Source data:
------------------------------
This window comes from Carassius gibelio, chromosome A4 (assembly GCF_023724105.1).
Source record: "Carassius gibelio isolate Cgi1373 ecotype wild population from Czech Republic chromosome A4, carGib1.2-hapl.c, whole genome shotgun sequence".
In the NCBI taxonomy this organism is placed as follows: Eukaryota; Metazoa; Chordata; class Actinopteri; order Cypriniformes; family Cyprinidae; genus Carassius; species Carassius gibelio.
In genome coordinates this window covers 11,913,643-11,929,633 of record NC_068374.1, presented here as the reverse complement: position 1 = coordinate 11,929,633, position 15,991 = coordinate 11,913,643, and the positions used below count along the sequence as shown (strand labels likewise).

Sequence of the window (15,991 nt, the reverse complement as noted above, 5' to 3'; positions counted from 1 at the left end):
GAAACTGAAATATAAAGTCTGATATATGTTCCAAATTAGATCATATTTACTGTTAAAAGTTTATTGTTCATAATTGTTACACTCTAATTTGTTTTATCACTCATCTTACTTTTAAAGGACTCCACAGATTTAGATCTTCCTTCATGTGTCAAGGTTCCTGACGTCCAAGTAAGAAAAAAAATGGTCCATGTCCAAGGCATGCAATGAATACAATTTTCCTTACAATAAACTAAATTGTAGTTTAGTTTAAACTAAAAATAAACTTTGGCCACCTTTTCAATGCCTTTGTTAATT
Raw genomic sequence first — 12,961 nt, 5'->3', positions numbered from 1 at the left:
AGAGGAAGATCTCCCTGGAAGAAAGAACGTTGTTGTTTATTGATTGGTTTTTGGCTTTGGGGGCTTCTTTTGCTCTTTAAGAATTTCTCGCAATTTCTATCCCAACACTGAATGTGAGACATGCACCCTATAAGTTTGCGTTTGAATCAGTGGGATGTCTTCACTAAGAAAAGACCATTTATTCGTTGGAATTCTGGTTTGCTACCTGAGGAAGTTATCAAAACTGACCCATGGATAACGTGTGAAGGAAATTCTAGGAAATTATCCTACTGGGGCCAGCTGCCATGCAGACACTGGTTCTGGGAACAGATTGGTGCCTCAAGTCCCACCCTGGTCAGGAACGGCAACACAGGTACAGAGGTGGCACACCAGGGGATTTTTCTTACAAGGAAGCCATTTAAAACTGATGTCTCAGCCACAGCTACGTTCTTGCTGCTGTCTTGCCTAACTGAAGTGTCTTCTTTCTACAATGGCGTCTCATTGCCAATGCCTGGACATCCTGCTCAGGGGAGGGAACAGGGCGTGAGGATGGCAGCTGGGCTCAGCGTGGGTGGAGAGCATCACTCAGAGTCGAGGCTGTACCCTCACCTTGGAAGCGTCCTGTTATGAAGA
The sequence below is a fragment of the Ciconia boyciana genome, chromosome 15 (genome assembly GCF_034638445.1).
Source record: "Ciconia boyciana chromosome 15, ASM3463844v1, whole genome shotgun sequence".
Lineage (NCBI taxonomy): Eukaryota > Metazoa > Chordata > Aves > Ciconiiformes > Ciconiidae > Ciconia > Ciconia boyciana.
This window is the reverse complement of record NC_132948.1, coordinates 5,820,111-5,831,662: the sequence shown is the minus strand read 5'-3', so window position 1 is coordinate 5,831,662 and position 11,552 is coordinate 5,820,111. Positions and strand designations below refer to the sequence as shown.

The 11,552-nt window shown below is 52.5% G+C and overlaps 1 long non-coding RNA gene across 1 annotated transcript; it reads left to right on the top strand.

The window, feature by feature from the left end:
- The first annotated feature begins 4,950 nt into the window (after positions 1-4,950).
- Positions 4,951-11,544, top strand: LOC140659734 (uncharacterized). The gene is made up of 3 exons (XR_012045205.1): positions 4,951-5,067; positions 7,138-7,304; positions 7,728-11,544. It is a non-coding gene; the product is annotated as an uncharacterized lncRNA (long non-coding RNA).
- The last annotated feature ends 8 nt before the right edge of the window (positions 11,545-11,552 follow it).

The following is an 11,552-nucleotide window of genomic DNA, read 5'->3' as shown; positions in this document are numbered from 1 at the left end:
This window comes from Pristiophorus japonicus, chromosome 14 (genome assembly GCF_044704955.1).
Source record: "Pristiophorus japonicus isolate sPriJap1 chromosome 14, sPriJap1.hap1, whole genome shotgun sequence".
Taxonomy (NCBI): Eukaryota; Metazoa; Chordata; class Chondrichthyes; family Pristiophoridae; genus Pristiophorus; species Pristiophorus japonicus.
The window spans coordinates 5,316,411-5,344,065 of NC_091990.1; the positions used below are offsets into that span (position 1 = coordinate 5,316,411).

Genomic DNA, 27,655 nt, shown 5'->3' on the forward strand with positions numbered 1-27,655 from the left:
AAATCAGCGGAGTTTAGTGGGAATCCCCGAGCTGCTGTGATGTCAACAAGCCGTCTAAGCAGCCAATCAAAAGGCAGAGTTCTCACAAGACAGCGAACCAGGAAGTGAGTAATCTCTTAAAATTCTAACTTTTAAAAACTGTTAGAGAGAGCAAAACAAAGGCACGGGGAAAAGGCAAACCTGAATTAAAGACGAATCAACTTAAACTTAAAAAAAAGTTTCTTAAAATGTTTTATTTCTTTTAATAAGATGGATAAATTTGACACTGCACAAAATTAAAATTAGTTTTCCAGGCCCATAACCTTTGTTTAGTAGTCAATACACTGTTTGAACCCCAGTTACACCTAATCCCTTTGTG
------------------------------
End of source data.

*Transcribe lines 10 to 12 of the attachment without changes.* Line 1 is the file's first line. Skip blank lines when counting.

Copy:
Source record: "Ciconia boyciana chromosome 15, ASM3463844v1, whole genome shotgun sequence".
Lineage (NCBI taxonomy): Eukaryota > Metazoa > Chordata > Aves > Ciconiiformes > Ciconiidae > Ciconia > Ciconia boyciana.
This window is the reverse complement of record NC_132948.1, coordinates 5,820,111-5,831,662: the sequence shown is the minus strand read 5'-3', so window position 1 is coordinate 5,831,662 and position 11,552 is coordinate 5,820,111. Positions and strand designations below refer to the sequence as shown.